(USNewsBreak.com) – In the aftermath of the 9/11 attacks, many survivors experienced significant health issues that led to years of medical treatment. More than nine years after the attacks, on January 2, 2011, then-President Barack Obama signed the James Zadroga 9/11 Health and Compensation Act of 2010, establishing the World Trade Center health fund. Congress reauthorized it four years later and extended it through 2090. Lawmakers noticing the struggling fund have pushed for additional money, and now, the Senate has approved it.
On Thursday, July 27, the Senate approved an amendment to the National Defense Authorization Act to inject $676 million into the 9/11 health care fund. New York Democratic Sens. Chuck Schumer and Kirsten Gillibrand spearheaded the motion. Schumer previously mentioned trying to get a $3 billion infusion in September but only managed to get $1 billion approved.
— New York Post (@nypost) July 28, 2023
In a press release on Gillibrand’s website, the senator applauded the measure and said it would also allow treatment for the previously excluded active-duty military and civilians at the Pentagon and Shanksville, Pennsylvania locations. The amendment earmarks $200 million for those survivors alone. The release notes that while helpful, it won’t be enough, and survivors will require future funding. Congress continues to fill in the gaps each year.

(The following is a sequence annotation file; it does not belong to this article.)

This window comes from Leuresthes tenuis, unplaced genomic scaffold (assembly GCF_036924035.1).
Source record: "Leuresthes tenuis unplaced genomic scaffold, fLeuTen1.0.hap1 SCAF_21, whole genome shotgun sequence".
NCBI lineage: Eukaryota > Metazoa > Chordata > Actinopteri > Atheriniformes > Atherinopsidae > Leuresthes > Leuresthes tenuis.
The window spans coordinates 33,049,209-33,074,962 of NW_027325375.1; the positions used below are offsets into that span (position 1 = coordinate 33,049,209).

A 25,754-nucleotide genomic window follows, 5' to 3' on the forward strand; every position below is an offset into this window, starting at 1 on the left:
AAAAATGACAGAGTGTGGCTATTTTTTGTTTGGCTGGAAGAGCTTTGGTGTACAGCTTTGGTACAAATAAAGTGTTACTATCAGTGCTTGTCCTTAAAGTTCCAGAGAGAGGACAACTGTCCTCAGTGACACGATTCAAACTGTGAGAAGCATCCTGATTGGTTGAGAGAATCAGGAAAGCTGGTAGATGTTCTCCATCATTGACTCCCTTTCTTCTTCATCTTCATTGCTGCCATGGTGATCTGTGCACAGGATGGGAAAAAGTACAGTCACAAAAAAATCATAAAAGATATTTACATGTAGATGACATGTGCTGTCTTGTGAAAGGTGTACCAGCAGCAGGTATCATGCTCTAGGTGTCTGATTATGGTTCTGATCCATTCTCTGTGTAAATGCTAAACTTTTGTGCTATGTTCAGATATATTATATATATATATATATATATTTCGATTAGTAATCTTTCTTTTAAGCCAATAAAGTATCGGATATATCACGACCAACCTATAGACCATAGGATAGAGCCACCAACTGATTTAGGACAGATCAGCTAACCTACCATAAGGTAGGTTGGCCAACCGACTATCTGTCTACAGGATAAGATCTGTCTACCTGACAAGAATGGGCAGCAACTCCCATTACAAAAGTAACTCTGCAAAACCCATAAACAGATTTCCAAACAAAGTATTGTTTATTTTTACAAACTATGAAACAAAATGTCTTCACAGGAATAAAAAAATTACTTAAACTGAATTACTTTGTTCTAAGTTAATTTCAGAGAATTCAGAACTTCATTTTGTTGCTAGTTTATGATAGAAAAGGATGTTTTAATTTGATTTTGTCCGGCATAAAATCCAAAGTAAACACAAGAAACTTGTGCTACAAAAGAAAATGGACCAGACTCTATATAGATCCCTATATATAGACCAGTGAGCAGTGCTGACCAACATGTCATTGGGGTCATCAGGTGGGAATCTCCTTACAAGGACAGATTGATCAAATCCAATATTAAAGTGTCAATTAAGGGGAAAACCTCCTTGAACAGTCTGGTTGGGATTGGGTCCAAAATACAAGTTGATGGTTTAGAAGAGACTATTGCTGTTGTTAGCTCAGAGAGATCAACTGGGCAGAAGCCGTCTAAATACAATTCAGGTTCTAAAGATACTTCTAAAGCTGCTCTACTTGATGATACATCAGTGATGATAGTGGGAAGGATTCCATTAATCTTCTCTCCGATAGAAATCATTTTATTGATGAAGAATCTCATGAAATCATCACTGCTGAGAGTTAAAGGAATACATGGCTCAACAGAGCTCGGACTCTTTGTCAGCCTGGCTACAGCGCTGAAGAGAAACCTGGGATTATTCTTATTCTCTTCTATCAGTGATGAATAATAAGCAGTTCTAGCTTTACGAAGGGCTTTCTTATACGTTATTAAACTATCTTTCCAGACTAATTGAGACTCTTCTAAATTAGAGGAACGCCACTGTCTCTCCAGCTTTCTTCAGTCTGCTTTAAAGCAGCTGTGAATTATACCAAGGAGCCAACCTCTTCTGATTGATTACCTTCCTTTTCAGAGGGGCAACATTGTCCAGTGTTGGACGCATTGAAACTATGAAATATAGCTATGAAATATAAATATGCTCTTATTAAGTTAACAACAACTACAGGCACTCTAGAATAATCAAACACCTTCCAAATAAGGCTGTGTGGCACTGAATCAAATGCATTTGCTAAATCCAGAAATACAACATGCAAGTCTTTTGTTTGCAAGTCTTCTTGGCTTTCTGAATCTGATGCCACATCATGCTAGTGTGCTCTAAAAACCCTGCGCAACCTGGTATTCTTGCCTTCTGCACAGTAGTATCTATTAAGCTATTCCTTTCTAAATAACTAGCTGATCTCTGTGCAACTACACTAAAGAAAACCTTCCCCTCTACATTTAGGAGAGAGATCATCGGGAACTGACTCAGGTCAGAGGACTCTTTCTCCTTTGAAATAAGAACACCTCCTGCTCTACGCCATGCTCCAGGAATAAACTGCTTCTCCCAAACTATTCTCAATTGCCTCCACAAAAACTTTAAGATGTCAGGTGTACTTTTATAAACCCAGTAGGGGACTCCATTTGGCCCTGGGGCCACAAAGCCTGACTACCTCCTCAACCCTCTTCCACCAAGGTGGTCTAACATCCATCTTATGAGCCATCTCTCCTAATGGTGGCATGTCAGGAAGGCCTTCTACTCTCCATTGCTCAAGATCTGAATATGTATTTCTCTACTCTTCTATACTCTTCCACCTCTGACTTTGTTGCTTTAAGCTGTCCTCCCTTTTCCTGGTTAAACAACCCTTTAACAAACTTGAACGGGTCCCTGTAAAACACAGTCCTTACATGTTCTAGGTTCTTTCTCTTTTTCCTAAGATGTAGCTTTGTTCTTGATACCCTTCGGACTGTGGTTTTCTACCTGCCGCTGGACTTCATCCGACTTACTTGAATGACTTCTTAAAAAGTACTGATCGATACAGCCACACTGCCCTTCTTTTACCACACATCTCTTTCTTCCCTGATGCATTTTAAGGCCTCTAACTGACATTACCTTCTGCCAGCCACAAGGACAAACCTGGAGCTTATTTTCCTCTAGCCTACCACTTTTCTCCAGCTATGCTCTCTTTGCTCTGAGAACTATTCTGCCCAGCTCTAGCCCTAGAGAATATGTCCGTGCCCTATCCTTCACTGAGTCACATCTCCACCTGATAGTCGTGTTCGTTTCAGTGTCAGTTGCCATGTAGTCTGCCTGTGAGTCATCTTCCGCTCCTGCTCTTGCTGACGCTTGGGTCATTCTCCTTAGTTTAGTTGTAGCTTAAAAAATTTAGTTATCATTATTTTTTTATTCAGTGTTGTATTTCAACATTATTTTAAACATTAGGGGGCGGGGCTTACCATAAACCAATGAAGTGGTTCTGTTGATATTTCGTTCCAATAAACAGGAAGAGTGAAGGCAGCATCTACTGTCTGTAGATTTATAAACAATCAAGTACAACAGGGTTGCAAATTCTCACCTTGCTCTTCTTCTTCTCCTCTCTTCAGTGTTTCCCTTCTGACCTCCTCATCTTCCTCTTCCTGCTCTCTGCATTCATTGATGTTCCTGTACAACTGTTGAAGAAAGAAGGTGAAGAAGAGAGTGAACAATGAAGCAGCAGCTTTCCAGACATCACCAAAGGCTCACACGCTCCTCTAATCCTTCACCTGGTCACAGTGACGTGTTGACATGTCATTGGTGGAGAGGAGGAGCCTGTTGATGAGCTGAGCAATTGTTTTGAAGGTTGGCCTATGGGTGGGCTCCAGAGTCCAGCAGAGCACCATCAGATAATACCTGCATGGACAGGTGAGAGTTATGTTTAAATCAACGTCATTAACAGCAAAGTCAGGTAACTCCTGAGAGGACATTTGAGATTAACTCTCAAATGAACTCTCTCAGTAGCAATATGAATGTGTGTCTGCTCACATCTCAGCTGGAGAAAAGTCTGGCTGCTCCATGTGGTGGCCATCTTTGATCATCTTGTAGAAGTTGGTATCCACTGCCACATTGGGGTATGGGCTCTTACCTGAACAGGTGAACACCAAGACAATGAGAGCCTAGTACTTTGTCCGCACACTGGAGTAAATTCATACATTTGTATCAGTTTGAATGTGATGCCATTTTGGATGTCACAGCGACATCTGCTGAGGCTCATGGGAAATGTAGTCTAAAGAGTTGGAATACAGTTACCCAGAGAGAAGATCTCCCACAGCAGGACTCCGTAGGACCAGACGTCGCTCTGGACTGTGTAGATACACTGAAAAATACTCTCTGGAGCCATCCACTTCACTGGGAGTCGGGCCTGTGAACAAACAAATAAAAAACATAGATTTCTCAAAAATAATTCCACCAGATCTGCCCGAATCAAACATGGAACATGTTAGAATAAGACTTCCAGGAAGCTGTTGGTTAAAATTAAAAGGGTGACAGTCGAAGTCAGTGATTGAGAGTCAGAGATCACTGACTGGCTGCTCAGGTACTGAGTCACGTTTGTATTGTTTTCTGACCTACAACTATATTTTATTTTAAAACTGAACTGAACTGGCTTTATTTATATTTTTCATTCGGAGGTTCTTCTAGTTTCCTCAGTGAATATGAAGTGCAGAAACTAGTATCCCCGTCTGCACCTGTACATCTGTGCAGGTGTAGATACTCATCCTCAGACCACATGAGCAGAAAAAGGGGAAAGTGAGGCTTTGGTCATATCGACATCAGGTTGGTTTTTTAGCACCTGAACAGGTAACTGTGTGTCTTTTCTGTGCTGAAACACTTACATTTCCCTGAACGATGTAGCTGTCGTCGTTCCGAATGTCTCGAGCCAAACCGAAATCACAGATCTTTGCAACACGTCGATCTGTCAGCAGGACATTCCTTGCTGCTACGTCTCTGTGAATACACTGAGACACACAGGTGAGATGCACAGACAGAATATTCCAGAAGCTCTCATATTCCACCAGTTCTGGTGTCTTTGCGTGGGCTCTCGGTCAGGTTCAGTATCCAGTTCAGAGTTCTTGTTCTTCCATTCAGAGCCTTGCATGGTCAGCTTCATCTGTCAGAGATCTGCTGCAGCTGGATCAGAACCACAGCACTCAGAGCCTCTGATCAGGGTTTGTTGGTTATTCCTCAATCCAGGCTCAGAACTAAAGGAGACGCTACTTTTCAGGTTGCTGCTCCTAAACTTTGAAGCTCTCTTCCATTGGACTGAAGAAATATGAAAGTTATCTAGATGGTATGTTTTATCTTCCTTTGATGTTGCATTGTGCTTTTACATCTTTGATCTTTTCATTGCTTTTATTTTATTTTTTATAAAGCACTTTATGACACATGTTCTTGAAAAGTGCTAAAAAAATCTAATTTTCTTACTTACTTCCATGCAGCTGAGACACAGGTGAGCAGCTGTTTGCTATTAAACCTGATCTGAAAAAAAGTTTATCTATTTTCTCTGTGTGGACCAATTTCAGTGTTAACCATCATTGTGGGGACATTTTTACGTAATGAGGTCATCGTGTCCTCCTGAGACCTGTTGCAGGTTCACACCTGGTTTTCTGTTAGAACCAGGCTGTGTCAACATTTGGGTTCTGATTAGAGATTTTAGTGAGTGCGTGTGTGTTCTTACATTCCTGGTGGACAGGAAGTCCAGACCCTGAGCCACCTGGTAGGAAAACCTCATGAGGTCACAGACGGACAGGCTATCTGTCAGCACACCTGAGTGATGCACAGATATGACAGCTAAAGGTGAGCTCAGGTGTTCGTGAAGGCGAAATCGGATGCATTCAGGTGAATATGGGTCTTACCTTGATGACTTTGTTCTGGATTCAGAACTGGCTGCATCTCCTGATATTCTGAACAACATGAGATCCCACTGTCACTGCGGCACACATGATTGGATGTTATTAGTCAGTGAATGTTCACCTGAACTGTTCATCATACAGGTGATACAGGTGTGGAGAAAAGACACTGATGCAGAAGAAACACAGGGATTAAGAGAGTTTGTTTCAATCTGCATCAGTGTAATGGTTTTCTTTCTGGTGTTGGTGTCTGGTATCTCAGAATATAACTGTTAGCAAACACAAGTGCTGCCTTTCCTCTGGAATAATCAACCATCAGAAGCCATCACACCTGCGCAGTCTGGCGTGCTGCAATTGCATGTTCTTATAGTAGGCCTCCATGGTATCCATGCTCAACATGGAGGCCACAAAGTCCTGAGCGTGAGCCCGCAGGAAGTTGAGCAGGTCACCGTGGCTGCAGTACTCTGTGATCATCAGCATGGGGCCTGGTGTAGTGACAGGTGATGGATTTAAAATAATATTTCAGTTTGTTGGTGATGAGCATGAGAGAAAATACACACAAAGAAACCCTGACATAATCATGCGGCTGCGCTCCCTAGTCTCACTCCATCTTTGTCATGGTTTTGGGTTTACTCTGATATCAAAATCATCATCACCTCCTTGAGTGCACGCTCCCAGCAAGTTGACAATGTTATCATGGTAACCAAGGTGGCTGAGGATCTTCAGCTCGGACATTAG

Schumer spoke on the floor following the Senate’s passage of the amendment with tremendous bipartisan support. He said it’s a “huge step forward” making sure people get the assistance they need as they “are still getting sick from the dust, the air, [and] the poisons.” Many first responders suffered from respiratory illnesses and developed cancers from breathing in the toxins. It’s been nearly 22 years since the attacks, and remains a major concern.
While nearly 3,000 people died in the initial 9/11 attacks, the Victim’s Compensation Fund issued a 20th-anniversary special report indicating the fund had received 3,900 death claims for 9/11-related illnesses, according to the New York Post. The report also indicated a significant rise in survivor claims, noting 48% related to cancer.
The bill now goes to the House, where analysts expect it to pass before President Joe Biden signs it.
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